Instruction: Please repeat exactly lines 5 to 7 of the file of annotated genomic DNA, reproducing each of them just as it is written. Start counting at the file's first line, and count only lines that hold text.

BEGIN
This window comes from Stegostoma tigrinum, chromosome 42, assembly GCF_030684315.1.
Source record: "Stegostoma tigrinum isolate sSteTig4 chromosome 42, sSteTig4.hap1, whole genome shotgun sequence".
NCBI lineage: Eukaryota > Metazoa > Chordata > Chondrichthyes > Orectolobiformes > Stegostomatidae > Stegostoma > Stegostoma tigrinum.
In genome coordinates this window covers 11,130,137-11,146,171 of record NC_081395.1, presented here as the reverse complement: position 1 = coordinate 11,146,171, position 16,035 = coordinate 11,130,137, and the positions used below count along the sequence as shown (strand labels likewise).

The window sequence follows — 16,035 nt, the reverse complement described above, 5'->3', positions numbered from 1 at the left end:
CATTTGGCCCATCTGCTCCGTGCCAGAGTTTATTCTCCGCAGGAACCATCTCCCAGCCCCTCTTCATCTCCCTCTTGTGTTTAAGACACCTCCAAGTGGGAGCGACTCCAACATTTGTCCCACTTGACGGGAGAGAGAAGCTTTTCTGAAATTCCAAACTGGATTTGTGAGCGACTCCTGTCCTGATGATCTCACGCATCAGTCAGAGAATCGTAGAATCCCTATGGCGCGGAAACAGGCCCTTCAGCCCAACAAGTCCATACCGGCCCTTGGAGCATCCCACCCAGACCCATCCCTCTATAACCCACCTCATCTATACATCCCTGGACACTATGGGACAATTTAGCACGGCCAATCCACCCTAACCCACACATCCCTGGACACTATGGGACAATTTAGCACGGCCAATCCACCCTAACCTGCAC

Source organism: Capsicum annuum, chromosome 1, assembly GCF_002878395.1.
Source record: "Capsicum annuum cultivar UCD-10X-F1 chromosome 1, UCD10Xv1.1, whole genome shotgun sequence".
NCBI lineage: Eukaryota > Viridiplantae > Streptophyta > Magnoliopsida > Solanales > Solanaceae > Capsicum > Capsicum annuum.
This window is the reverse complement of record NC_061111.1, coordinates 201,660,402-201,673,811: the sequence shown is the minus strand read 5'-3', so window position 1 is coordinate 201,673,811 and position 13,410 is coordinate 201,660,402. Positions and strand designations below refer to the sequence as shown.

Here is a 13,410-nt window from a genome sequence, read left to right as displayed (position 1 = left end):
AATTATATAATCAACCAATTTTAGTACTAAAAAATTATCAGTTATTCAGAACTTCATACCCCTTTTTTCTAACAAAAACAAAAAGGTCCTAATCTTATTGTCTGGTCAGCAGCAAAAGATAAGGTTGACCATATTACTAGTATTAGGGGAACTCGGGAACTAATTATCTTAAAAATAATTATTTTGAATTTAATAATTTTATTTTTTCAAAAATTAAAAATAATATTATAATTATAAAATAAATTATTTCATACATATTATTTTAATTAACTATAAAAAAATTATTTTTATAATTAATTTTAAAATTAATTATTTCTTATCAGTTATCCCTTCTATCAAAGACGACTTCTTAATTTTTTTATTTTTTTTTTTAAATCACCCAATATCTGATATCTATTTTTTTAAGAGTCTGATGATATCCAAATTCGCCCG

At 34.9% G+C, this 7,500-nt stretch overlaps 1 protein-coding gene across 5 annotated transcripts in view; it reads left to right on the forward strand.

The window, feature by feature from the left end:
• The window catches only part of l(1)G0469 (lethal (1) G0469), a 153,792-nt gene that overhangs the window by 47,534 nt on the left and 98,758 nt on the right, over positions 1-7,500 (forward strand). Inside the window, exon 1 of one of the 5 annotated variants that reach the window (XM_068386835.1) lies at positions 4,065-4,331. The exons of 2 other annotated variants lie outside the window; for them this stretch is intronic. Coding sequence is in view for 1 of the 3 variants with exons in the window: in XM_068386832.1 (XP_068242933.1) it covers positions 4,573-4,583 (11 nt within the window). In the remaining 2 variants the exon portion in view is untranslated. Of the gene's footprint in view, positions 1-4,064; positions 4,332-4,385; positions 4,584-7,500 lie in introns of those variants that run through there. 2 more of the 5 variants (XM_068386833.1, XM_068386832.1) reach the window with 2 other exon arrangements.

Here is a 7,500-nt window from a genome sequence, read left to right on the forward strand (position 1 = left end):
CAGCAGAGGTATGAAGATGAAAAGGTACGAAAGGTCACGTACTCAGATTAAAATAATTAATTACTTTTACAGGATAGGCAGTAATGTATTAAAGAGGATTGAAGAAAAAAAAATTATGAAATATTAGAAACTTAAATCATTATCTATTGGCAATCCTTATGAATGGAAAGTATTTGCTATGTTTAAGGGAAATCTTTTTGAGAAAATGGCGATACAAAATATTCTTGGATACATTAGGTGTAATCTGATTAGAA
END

The window sequence follows — 16,035 nt, the reverse complement described above, 5'->3', positions numbered from 1 at the left end:
CATTTGGCCCATCTGCTCCGTGCCAGAGTTTATTCTCCGCAGGAACCATCTCCCAGCCCCTCTTCATCTCCCTCTTGTGTTTAAGACACCTCCAAGTGGGAGCGACTCCAACATTTGTCCCACTTGACGGGAGAGAGAAGCTTTTCTGAAATTCCAAACTGGATTTGTGAGCGACTCCTGTCCTGATGATCTCACGCATCAGTCAGAGAATCGTAGAATCCCTATGGCGCGGAAACAGGCCCTTCAGCCCAACAAGTCCATACCGGCCCTTGGAGCATCCCACCCAGACCCATCCCTCTATAACCCACCTCATCTATACATCCCTGGACACTATGGGACAATTTAGCACGGCCAATCCACCCTAACCCACACATCCCTGGACACTATGGGACAATTTAGCACGGCCAATCCACCCTAACCTGCAC

Source organism: Capsicum annuum, chromosome 1, assembly GCF_002878395.1.